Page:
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Learn more about the current health care law

The current health care law says that almost everyone must have health insurance coverage or be subject to a tax penalty. Individual or family coverage will fulfill this requirement. Here's what you need to know:

  • You can purchase a plan each year during the open enrollment period. If you don't purchase during that period, you will have to stick with your existing coverage unless you experience a change in your circumstances that qualifies you for a special enrollment.
  • You can purchase a new plan each year through the Health Insurance Marketplace (Healthcare.gov) or directly from a health insurance company like Medica. A licensed agent or broker can help you with either option.
  • Depending on your income, you may be eligible for financial assistance such as premium subsidies and cost-sharing reductions. You must buy your coverage through the Health Insurance Marketplace in order to receive a premium subsidy or cost-sharing reduction.
  • All plans available through the Health Insurance Marketplace and directly from insurance companies will be categorized based on how medical costs are divided between the insurer and the member, so it will be easier for you to compare plans. The categories are called metal levels.
  • Any plan you choose will include coverage for a set of 10 benefit categories called essential health benefits.
  • Your health status is not considered in setting your premiums.
  • If you have a pre-existing condition, it can't be excluded from your coverage.
  • If you are under age 26, you can be on your parent's plan.
  • If you are under age 30 or qualify under certain rules, you may purchase a catastrophic plan that has a lower premium. A health insurance marketplace or insurance company can help you determine if you would qualify.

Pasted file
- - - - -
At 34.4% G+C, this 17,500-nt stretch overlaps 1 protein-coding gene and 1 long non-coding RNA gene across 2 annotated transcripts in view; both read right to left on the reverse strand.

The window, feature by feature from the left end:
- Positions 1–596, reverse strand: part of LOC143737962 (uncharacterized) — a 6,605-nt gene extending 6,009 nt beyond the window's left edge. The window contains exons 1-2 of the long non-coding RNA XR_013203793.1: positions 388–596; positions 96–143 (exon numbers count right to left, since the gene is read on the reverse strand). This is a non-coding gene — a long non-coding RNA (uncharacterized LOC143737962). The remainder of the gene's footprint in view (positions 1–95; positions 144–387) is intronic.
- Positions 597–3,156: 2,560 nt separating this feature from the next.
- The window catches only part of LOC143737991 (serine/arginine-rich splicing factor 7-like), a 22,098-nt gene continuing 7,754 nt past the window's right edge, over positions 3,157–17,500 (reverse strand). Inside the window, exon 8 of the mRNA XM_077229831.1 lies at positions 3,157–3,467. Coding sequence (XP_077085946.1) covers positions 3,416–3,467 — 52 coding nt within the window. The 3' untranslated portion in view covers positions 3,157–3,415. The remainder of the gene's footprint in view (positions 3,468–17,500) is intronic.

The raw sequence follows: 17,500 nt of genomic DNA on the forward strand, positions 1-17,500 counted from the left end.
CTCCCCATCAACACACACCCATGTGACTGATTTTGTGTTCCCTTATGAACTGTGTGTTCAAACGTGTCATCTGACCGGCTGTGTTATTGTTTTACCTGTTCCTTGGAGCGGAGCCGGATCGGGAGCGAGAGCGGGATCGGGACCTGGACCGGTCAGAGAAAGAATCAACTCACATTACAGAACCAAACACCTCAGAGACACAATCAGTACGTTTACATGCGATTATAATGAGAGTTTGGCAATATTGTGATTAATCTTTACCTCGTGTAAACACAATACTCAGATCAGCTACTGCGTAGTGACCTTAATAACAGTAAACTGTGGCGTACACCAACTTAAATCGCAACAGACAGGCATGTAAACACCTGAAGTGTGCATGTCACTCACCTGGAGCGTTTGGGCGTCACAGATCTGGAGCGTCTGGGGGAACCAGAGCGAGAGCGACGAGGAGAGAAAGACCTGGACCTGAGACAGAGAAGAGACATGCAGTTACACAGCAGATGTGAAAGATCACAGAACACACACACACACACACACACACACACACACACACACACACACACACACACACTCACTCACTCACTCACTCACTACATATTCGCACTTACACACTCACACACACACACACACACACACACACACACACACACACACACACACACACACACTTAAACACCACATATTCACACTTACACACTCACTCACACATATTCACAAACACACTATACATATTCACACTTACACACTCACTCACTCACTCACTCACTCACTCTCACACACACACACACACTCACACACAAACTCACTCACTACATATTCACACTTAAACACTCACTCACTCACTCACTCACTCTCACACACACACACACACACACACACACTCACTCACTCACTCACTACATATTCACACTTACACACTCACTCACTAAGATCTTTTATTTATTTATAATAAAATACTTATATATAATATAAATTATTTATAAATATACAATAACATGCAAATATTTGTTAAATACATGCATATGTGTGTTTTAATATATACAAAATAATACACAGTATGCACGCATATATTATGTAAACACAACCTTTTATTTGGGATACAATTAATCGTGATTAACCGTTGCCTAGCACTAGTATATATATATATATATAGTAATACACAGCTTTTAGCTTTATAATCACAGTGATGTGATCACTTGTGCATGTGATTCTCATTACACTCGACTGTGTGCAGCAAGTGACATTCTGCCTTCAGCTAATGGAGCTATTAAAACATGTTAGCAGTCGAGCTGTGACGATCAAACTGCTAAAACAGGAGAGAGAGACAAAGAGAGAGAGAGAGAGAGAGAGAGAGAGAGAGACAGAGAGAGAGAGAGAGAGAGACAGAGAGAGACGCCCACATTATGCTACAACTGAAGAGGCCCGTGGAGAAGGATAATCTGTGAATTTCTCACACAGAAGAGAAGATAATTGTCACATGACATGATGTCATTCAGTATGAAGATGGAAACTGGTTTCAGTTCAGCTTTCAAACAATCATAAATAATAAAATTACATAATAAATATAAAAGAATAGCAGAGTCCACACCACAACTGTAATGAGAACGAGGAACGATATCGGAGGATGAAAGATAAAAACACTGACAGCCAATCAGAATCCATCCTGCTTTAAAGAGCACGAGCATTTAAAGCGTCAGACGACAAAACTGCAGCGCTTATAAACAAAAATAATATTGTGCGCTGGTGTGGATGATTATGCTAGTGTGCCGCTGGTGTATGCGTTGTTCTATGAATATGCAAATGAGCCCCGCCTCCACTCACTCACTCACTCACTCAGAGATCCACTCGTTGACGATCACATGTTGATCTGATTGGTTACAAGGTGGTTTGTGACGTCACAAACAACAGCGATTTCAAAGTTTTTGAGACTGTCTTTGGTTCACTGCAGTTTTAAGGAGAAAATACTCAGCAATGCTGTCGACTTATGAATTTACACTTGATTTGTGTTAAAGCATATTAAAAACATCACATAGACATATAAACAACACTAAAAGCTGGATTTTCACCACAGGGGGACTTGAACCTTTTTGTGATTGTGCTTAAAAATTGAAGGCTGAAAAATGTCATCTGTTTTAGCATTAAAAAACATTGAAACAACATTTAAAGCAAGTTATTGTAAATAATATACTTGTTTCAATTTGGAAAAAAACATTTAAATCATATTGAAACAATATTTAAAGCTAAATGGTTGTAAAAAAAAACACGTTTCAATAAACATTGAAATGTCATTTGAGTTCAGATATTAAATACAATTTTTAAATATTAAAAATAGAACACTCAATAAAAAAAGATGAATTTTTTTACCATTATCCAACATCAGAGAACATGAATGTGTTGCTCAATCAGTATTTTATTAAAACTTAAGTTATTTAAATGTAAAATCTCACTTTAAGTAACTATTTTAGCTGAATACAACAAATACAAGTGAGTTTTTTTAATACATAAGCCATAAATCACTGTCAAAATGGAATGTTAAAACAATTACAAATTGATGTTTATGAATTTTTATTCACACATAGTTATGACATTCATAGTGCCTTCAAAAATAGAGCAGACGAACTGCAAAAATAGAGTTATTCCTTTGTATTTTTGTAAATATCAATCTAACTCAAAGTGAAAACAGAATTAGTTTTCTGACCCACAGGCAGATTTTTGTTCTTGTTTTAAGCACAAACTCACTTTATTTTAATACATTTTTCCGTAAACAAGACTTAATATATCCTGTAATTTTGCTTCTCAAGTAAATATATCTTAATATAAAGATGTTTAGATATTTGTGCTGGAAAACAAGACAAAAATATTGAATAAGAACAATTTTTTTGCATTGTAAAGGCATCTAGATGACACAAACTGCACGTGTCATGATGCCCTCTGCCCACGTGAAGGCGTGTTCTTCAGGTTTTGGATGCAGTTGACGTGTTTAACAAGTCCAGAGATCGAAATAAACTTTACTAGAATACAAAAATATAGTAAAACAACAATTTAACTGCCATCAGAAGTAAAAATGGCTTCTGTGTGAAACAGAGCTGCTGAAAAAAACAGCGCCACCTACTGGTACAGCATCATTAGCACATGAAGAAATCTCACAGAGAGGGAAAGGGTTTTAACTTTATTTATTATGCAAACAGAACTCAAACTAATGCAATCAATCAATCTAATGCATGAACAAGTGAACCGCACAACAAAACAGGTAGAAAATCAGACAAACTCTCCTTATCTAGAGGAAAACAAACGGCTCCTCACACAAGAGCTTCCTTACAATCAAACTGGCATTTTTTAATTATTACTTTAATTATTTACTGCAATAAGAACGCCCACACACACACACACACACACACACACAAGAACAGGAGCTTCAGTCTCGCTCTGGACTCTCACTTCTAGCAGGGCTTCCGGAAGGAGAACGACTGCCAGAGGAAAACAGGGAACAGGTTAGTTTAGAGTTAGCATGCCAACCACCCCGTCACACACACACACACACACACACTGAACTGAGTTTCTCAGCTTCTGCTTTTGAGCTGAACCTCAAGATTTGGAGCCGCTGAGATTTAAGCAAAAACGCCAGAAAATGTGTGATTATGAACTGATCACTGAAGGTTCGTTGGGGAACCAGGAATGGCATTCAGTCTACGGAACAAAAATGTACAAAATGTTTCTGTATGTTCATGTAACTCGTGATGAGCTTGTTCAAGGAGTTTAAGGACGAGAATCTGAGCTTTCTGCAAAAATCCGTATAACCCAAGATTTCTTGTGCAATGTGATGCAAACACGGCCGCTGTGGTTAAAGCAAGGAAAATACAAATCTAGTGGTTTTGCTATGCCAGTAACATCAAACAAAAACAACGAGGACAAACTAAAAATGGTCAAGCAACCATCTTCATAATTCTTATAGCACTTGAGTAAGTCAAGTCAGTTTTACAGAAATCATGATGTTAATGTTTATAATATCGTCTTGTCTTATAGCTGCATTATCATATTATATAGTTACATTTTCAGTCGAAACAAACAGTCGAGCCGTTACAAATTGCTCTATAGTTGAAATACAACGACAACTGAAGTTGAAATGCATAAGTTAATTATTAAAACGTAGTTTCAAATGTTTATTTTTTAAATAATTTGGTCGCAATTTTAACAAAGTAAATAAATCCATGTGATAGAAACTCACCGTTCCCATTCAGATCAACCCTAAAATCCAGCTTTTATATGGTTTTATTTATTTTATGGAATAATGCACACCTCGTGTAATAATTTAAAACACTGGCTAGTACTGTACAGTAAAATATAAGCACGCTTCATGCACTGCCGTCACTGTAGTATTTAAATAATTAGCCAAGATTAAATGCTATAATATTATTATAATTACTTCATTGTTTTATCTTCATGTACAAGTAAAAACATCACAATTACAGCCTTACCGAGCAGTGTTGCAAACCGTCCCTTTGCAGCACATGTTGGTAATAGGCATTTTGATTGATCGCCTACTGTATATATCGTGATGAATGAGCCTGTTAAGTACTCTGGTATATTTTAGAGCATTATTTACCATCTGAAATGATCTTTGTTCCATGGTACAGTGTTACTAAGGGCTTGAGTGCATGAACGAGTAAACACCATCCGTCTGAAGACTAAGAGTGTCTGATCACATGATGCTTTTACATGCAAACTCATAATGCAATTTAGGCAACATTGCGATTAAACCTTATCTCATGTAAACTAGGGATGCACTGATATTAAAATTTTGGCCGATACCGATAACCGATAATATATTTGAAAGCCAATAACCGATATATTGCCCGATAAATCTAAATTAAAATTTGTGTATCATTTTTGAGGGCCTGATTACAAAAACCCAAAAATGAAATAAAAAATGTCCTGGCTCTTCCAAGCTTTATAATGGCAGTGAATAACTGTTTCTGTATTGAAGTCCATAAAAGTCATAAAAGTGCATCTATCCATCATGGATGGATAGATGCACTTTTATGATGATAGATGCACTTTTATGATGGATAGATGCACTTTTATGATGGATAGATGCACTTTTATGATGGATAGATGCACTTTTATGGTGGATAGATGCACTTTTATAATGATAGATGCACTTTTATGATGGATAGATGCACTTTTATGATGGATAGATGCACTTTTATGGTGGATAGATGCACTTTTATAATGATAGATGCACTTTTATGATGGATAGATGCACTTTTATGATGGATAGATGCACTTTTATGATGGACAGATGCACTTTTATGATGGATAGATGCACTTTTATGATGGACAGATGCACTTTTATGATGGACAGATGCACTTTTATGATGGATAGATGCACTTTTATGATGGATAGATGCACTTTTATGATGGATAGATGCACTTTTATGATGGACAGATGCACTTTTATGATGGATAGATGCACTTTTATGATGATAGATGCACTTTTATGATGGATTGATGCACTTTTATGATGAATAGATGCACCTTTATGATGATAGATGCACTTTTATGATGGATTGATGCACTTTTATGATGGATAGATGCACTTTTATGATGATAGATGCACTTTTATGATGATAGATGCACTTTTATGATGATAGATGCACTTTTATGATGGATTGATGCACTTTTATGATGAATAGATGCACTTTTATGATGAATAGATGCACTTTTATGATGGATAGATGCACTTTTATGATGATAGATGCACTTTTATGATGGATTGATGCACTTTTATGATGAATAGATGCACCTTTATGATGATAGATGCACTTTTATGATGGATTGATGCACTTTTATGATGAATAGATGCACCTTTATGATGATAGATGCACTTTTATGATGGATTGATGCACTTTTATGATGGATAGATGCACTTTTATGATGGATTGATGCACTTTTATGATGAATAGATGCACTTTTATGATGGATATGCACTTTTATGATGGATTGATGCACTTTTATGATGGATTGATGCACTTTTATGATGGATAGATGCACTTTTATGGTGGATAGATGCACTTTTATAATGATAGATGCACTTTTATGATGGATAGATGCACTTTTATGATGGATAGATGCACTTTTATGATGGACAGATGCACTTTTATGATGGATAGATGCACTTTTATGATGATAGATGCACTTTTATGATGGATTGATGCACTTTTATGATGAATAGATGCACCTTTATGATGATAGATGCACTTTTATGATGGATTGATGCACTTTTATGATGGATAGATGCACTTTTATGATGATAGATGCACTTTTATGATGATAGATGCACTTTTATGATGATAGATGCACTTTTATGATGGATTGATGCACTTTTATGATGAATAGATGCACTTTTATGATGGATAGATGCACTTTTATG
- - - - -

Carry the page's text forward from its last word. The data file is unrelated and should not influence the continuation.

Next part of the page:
Under the current law some individuals are exempt from the requirement to have insurance coverage:

  • Members of certain religious groups
  • Members of Native American tribes
  • People who are incarcerated
  • Undocumented immigrants, who are also not eligible for premium subsidies
  • People whose income is below the level required to file a tax return
  • People who cannot afford coverage based on formulas contained in the health care reform law
  • People who were uninsured for short periods of less than three months
  • People who have received a hardship waiver based on an unexpected financial or domestic circumstance
  • U.S. citizens who reside outside the United States on a long-term basis

If any of the situations above apply to you, talk to your insurance agent or broker, or call the Health Insurance Marketplace to confirm your eligibility and request a formal exemption so you can avoid being charged a penalty on a future tax return.

The current health care law says that insurers offering coverage for individuals, families and small businesses must:

  • Extend an offer of coverage to everyone who applies. This is called guaranteed issue.
  • Not drop a member's coverage at the end of a plan year. This is called guaranteed renewability.
  • Not exclude pre-existing conditions from coverage.
  • Not consider an individual's health status in establishing premiums. Only age, tobacco use, family composition and geographic area may be considered.

One of the ways the current health care law ensures that everyone can get insurance is to disallow the use of information about health status in making offers for coverage or setting premiums: